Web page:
Dear Delegates, Faculty, and Guests, On behalf of the Institute for International & Domestic Affairs and the Conference Staff, it is with great pleasure that I welcome you to the nineteenth annual Rutgers Model United Nations. At RUMUN 2010, participating delegates will explore sustainable recovery in the aftermath of the global financial recession. In the latter half of the decade, lack of effective government policy, incorrect pricing of risk, and predatory lending all contributed to the drastic economic downturn in 2009. The recession resulted in the collapse of large financial institutions and downturns in stock markets around the world. In many places, housing and job markets also suffered. Governments responded with unprecedented stimulus packages, industry bailouts, and monetary policy reform. As a result of their efforts, the worst of the recession has passed, but for many countries recovery is uneven and conditions for sustained growth remain fragile. Unemployment rates remain high worldwide, private consumption and investment remain sluggish, and many households are still under financial strain. Over the course of the weekend, I challenge you to incorporate the lessons the global community has learned from the recession into your existing worldview. Keep in mind how interlinked states have become and how a catastrophic event like the sub-prime lending crisis in the United States can have ripple effects in many other economies. Growth in developing nations and emerging economies is still highly dependent upon movements in international trade, commodity prices, and capital flows. In the wake of the global recession, Jamaica, Latvia, and Venezuela all faced stagflation, meaning both unemployment and prices were high. And because all three had substantial government debt, they could not afford the same comprehensive fiscal stimulus plans that China, France, and Russia adopted. The IMF and World Bank were created to provide loans to countries struggling with economic instability but certainly did not have the resources to rescue every country from recession. And so, I challenge you to assess the international framework in place during the recession and how it can be improved to better address the needs of our increasingly globalized world. In determining how to improve and fix our international system, you must also address the issues that were created or exacerbated by the global recession. Food security, postdisaster healthcare relief, access to education, and youth labor are all in desperate need of reform. The committees at the conference are charged with the task of providing innovative and viable solutions that could realistically be implemented by state governments. In developing those solutions, I am confident that you will begin to develop the communication and thinking skills necessary for you to become model students, global citizens, and effective leaders. It is also my sincere hope that RUMUN 2010 inspires you to give back to your local communities and to actively pursue your passions no matter how difficult it may seem. Sincerely, Audi Syarief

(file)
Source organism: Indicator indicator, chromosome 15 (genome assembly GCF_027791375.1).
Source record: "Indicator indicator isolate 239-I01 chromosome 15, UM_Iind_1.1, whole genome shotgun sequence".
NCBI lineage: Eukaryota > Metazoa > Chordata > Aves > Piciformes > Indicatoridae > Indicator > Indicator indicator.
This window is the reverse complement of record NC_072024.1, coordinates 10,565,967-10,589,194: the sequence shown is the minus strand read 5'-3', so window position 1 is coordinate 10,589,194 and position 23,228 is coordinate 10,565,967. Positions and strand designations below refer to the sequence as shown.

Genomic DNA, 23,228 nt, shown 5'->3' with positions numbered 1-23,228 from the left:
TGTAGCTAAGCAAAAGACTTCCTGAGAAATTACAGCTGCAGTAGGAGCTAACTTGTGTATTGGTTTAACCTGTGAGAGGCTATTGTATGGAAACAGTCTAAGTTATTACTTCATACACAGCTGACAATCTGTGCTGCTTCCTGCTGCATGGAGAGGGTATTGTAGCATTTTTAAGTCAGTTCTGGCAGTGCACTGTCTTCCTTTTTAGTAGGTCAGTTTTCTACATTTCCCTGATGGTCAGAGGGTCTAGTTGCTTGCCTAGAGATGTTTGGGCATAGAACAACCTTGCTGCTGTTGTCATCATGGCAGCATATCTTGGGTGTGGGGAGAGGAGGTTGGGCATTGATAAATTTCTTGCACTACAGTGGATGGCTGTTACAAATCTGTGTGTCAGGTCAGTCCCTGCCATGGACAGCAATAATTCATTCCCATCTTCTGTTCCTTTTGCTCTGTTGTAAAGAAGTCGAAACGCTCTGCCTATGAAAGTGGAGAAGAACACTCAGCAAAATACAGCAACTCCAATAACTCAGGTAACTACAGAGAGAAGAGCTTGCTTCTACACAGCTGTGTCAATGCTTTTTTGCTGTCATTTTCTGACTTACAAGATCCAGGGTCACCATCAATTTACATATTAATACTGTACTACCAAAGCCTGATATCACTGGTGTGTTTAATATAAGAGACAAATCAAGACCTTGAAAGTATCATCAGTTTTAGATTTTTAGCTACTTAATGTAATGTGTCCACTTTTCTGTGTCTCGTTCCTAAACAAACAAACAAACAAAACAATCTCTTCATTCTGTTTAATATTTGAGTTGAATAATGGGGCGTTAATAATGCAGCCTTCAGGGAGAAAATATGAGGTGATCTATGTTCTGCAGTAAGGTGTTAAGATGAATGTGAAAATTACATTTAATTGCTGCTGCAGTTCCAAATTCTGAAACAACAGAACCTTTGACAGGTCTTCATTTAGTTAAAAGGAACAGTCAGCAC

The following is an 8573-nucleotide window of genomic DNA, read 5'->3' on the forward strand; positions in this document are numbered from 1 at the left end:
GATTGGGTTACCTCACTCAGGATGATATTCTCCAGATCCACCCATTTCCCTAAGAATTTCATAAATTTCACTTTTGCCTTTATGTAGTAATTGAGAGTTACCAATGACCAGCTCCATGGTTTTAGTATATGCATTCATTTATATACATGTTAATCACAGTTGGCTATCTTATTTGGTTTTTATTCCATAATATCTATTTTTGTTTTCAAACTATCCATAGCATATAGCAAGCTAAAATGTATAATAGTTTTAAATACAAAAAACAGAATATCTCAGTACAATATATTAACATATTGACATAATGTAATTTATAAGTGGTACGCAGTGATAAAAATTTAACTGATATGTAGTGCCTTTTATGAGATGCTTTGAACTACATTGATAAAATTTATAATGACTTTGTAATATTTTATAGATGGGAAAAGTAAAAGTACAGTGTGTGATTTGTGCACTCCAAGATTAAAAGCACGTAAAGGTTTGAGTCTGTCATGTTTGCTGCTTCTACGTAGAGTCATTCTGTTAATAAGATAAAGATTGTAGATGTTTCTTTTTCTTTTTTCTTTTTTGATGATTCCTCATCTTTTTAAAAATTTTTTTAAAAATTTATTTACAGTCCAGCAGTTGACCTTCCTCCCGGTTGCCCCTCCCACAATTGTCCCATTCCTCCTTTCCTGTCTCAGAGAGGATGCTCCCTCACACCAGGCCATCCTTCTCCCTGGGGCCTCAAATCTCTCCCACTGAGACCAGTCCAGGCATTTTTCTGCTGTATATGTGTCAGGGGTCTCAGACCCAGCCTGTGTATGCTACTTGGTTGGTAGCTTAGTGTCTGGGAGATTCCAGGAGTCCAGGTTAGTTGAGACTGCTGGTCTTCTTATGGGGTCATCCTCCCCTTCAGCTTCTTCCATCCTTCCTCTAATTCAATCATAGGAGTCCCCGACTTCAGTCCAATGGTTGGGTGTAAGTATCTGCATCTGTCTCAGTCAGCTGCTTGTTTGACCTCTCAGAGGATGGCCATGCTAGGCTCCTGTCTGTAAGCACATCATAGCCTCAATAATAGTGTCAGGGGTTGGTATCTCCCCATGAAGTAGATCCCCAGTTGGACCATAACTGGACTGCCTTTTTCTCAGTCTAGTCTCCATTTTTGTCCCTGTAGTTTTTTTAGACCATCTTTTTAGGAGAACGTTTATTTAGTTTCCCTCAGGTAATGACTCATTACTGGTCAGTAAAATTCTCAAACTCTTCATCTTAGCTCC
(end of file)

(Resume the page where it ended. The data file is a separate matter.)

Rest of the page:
Mission Statement The mission of Rutgers Model United Nations 2010 is to develop studentâ€™s understanding of the political, social, and economic issues connected to the recent global economic recession. This understanding is necessary to develop realistic and sustainable reform to the current international system. Now, more than ever, the world is in need of global rules and institutions that are more effective, transparent, and accountable. In the wake of the global financial crisis, most nations struggled with lower exports, higher cost of credit, and reduced foreign aid. In the present day, they struggle with high unemployment and poverty levels. In the near future, they will have to address the substantial public debt built up from recovery efforts. In many ways, the recession has truly reshaped the priorities and actions of the global community. As a result, the students will also have to analyze their committee topics in this new global framework. Students should strive to develop creative and practical solutions that do not further jeopardize the financial stability of their nations. As state diplomats, delegates are faced with unique situations, policies, and constituencies. At the conference, they will have to work together to find common ground and compromise. Ultimately the delegates will need to mobilize the entire United Nations network in a broad and coordinated way in order to truly put the world on a path to sustainable recovery. By actively participating in the simulation, students will develop their analytical and communication skills as professionals, students, and leaders. The lessons they learn at the conference will carry over to schoolwork, jobs, and beyond. Long after the conference, they will retain the political awareness and activism they exhibited at RUMUN 2010.